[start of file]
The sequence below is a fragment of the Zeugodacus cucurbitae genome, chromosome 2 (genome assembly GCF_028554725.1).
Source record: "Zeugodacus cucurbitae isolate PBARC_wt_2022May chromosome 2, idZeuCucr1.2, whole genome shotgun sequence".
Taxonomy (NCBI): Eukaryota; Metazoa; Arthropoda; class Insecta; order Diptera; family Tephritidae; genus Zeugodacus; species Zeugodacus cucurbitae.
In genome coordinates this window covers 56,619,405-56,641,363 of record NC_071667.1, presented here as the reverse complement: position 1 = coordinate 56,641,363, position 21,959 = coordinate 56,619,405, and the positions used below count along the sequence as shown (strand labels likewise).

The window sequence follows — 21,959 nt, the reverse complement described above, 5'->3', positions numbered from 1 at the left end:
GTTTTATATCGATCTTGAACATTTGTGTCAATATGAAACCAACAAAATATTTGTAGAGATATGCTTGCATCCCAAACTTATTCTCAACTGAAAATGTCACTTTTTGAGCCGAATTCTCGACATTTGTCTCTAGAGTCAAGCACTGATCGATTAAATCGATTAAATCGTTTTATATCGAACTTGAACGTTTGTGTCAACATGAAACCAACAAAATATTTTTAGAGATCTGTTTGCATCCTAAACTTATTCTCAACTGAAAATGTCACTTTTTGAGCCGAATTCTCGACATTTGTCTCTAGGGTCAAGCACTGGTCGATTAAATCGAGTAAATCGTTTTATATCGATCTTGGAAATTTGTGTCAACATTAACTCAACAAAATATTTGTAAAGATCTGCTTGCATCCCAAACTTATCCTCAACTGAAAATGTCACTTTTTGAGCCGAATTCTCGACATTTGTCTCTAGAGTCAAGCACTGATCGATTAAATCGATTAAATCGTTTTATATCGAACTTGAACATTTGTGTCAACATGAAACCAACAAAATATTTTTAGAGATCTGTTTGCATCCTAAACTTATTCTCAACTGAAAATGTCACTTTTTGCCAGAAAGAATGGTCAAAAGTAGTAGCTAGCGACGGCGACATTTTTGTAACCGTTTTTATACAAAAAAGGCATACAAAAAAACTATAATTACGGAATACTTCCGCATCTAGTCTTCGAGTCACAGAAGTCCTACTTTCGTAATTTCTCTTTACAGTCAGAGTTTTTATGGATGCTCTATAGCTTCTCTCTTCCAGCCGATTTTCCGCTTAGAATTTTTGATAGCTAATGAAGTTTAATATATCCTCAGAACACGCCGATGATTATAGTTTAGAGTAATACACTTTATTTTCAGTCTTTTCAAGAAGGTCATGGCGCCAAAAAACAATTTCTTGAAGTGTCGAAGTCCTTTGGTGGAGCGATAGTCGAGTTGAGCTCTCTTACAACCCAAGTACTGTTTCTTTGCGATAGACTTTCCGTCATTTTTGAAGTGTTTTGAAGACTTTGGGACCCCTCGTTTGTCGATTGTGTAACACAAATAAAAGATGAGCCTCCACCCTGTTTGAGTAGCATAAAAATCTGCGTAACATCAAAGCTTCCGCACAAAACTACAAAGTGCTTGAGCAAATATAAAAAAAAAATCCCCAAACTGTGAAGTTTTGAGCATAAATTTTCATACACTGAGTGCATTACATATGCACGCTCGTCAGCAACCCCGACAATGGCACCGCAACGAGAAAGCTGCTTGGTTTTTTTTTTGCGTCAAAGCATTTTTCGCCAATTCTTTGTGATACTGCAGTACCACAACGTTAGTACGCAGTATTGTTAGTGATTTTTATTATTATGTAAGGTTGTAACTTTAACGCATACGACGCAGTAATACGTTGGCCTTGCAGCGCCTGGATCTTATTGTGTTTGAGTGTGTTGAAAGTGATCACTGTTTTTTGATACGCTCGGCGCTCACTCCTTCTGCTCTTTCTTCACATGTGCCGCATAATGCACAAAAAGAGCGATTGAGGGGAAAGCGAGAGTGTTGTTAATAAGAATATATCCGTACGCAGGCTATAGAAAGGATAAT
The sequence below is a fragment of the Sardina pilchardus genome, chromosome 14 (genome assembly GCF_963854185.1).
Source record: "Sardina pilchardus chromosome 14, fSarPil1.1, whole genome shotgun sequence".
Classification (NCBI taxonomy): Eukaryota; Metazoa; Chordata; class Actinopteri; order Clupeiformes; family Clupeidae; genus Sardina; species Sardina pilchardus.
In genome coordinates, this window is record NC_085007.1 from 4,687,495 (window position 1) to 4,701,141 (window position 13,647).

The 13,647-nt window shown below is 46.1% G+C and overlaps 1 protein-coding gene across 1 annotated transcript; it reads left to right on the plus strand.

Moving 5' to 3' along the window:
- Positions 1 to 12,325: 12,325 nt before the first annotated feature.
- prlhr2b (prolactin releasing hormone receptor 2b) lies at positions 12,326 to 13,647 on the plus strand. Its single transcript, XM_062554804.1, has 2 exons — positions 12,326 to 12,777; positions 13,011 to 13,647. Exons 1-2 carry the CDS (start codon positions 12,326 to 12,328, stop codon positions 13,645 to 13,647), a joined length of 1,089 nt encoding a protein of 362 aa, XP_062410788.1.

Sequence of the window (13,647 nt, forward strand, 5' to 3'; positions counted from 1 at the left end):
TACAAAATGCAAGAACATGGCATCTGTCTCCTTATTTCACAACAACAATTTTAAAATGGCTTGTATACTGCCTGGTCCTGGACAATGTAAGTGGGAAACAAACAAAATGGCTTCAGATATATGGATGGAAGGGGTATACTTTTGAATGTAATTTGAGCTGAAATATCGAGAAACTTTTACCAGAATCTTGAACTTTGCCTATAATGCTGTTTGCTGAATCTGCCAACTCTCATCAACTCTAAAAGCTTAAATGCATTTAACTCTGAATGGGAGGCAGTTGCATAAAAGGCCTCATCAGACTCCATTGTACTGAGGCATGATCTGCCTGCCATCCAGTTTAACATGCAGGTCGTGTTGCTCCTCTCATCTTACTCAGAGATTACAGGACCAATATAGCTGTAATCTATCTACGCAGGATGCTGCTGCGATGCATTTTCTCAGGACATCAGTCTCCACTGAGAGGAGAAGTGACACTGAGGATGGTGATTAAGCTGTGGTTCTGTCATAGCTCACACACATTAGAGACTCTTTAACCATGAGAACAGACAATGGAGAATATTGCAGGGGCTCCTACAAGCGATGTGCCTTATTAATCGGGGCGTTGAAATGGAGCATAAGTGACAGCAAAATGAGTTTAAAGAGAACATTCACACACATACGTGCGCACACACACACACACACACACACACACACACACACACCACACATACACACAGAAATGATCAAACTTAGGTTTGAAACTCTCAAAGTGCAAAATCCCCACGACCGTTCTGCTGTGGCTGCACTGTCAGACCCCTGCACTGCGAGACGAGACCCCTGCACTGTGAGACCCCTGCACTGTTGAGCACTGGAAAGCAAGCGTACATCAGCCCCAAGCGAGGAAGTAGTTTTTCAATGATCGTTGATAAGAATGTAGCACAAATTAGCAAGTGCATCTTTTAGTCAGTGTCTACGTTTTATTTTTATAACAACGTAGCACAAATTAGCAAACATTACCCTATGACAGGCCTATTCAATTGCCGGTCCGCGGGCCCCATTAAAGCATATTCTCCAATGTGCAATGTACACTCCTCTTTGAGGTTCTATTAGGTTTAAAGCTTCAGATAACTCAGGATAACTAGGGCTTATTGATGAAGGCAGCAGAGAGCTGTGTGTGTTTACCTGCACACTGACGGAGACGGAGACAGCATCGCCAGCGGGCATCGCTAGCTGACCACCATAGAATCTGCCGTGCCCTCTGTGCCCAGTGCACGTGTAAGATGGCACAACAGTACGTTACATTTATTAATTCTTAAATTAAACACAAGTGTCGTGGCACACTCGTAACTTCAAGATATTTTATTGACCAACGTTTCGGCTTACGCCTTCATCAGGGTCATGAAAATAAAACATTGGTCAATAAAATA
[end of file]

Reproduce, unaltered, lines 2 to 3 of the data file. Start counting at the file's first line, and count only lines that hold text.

Source record: "Zeugodacus cucurbitae isolate PBARC_wt_2022May chromosome 2, idZeuCucr1.2, whole genome shotgun sequence".
Taxonomy (NCBI): Eukaryota; Metazoa; Arthropoda; class Insecta; order Diptera; family Tephritidae; genus Zeugodacus; species Zeugodacus cucurbitae.